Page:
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Life after foreclosure is possible — but it’s no picnic

Thank goodness for fast-food restaurants. Desiree Gonyon's part-time job at a sandwich shop has kept her, husband, Terry, and their children fed, clothed and sheltered. "If it wasn't for her, we wouldn't have this place," Terry Gonyon said, seated in the living room of the trailer that's been home since the family lost their seven-bedroom house to foreclosure.
Posted on July 27, 2009 at 1:00 a.m. | Updated on July 27, 2009 at 5:39 a.m.

BRISTOL -- Thank goodness for fast-food restaurants.

Desiree Gonyon's part-time job at a sandwich shop has kept her, husband, Terry, and their children fed, clothed and sheltered.

"If it wasn't for her, we wouldn't have this place," Terry Gonyon said, seated in the living room of the trailer that's been home since the family lost their seven-bedroom house to foreclosure. "She's doing it all on her own."

Life after foreclosure is possible. The Elkhart Truth, wanting to know how those on the front lines of the down economy are managing, followed the Gonyons last March when they lost their Elkhart home and recently revisited them. But it's no picnic.

The blended family -- the elder Gonyon's have nine kids between them, some from each of their previous marriages -- relies on food stamps to help where Desiree's paycheck leaves off. The rented Bristol trailer has only three bedrooms, eliminating almost any semblance of privacy. The absence of work for Terry, an independent construction worker and handyman, means the family has had to scale back, sticking close to home more often than not.

"It's extremely tight," Desiree said.

Having never gone through such an extreme economic dip, Terry, 39, doesn't know what to expect. With just three days of work under his belt over the past few months, though, he's not very optimistic.

"From what I see, things really aren't turning around all that much," he said.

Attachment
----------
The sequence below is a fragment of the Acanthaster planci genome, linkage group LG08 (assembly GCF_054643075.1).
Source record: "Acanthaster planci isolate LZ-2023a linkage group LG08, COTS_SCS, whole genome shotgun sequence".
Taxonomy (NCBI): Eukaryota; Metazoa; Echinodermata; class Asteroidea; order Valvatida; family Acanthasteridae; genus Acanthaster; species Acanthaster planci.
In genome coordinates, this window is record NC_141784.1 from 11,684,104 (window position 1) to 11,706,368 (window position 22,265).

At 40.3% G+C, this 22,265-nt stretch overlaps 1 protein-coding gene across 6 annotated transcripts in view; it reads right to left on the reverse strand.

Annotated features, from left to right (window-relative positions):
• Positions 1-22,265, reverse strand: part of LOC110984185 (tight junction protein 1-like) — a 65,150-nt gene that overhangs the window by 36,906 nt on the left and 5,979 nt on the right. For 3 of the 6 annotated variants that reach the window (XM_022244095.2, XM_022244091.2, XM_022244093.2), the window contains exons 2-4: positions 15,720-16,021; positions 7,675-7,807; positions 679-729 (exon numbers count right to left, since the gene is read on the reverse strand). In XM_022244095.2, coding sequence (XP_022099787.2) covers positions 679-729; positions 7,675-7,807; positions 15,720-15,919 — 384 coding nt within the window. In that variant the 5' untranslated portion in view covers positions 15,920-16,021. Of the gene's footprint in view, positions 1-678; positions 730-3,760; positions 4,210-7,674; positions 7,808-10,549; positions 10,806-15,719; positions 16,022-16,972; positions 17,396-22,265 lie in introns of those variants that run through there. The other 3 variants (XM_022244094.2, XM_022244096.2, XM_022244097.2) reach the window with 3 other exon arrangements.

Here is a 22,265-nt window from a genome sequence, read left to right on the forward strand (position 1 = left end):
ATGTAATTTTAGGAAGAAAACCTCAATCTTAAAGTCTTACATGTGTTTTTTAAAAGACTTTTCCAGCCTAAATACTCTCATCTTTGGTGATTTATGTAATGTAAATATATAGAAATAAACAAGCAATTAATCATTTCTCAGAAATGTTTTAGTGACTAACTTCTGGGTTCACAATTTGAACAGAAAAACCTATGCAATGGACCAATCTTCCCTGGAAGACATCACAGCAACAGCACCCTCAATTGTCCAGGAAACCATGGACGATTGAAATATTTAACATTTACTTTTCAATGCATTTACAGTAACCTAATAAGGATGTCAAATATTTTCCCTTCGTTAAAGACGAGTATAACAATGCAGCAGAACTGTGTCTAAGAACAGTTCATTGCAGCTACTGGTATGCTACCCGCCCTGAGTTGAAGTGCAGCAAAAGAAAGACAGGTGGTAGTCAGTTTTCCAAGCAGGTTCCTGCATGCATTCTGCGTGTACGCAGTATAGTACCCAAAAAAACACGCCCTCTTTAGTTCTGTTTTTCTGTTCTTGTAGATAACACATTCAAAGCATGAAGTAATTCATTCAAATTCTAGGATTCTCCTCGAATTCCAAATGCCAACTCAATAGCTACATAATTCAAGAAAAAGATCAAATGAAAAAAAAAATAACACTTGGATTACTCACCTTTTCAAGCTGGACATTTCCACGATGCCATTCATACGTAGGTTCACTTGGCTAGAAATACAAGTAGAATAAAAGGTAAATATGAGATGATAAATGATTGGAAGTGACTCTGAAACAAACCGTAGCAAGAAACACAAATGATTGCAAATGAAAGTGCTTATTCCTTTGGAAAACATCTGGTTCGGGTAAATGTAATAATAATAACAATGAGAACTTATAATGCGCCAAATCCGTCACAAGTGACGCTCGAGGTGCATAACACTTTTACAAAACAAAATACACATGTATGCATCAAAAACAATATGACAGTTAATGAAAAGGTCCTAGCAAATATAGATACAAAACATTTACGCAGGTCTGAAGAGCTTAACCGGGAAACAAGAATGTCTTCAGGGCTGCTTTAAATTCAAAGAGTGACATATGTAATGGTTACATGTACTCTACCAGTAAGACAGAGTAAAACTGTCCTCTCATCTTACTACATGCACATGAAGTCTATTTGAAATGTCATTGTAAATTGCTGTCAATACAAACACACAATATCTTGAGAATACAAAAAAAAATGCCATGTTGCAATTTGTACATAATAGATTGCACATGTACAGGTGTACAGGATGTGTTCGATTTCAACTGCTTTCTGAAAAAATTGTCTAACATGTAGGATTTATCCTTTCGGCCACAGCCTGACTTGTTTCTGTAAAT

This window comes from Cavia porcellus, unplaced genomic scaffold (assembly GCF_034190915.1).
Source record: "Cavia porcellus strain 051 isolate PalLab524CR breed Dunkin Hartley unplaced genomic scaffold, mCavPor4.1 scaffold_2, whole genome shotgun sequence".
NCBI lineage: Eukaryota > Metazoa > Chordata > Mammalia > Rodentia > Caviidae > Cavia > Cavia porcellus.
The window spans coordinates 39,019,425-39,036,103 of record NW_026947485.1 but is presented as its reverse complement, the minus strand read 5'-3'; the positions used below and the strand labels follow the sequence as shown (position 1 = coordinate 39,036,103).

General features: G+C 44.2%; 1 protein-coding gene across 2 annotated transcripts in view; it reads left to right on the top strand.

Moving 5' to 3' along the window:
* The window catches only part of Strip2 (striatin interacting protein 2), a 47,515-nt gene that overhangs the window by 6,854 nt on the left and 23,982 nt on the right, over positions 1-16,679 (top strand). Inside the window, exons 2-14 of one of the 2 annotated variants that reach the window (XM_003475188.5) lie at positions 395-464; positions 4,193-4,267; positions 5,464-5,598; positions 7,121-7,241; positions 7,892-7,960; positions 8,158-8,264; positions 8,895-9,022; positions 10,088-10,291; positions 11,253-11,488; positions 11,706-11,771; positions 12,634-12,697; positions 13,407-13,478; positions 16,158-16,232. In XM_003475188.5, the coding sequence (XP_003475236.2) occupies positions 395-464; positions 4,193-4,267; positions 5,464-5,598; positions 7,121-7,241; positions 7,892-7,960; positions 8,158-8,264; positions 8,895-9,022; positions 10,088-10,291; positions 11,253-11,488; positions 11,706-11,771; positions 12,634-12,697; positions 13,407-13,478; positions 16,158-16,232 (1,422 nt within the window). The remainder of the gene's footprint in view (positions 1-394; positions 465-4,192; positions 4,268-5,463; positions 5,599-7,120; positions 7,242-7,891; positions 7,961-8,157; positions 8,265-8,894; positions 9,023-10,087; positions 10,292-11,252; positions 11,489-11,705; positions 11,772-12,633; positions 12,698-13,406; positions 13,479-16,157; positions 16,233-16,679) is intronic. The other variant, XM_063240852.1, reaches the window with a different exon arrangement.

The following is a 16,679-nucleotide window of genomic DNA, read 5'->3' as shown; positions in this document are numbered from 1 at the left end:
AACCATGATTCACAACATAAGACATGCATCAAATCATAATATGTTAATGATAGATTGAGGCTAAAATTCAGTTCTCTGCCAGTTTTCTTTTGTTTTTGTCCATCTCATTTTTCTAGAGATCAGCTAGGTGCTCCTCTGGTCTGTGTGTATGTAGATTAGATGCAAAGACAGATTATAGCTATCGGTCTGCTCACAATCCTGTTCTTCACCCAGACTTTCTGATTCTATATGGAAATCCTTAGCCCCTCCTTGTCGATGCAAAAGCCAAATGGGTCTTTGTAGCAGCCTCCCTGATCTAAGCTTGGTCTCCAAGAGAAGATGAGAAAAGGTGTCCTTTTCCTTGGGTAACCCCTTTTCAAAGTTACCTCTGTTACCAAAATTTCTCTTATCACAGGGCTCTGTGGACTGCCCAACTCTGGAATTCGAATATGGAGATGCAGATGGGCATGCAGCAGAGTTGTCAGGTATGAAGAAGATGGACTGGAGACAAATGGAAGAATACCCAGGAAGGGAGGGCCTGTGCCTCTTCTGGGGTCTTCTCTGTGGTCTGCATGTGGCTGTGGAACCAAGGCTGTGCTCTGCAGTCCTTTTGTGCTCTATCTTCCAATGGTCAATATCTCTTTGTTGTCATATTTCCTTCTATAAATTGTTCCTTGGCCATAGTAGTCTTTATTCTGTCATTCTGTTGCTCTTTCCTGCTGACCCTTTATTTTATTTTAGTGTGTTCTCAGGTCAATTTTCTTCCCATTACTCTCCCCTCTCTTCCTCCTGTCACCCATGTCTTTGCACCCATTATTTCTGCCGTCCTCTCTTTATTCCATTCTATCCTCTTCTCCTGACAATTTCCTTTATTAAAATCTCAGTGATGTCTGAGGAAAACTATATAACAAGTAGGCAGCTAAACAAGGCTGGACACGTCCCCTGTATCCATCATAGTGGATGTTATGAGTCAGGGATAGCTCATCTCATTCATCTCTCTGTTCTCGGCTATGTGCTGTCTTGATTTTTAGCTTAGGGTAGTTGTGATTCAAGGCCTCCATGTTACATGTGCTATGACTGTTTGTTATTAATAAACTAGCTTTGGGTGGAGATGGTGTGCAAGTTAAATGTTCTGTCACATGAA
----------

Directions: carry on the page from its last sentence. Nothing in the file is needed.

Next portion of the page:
So nearly four months after losing their home, the family income having plummeted as would-be clients with their own economic issues stopped seeking Terry's services, family members do what they can. They cut corners, continually bump elbows because of limited space and cross their fingers for an economic recovery.

'LIKE A TRAIN'

The number in the household at any given time ranges from six to 12, depending on whether the Gonyons are taking care of their kids from their earlier marriages or if their former spouses are. Aside from Terry and Desiree and the nine kids, Desiree's mother also calls the Bristol trailer home.

Any way you cut it, though, the trailer is low on space.

On this day, 2-year-old Haylee is running around in a training diaper. Six-year-old Kyle, whose mohawk is growing out, and 7-year-old Tylar sit on a couch in the living room, which doubles as their bedroom at night. The 50-inch television is on, the volume turned down, and beside it sits a pile of stuffed toys, many of them red Elmo dolls, Haylee's favorite. Two kids, Zachary and Aedily, are asleep in the master bedroom, though they'll soon wake up and wander in.

"We've actually fought a lot more since we've been here," said Desiree, citing the jangled nerves brought on by the tight quarters.

"You're walking over one another," added Terry.

For instance, at the old place, a two-story, rambling brick structure built in 1860, everyone had their own space. The kids had their own rooms and a play area in the basement.

Indeed, when Desiree would get home from work at the old place, she'd usually be able to find a quiet corner to decompress for a few minutes before jumping into the fray of family life. Not so anymore.

"You walk in the door, you get bombarded by kids," she said. "'Can I have something to drink?' 'I want this, I want that.'"

There are no more games of hide and seek, either, Kyle adds, because there's no longer any place to hide.

Authorities from Indiana's Department of Child Services caught wind of the situation, apparently concerned that one of the kids was using a large, walk-in closet as a bedroom, and an agency rep paid a visit. "She's all wanting to know why we're living the way we are," remembered Terry. "I just got kind of mad."

However, the social worker seemed satisfied that conditions at the home were adequate. And Desiree, who loves having a big family despite it all, maintains that you simply adjust to the ruckus.

"Kind of like a train. After it's been around a while, you just kind of zone it out," she said.

IT'LL GET BETTER OR IT WON'T

Food doesn't seem to be a problem, though the family sometimes has to scrounge near the end of the month.

Mobility, though, is another matter. To save on gasoline costs, they end up staying home much of the time and plan their shopping to minimize the number of necessary car trips.

"Basically a lot of freedom, privacy," said Terry, citing the biggest losses since moving from the house. "We just can't come and go like we used to. We pretty much stay in the (trailer) park here."

Likewise, any long-term planning is out of the question. They aren't able to save any money, say, for a new house, at least not now.

Whatever the case, Terry doesn't get worked up about it. What will be will be.

"There's nothing really to get overly depressed about," he said. "It's either going to work itself out or get worse."




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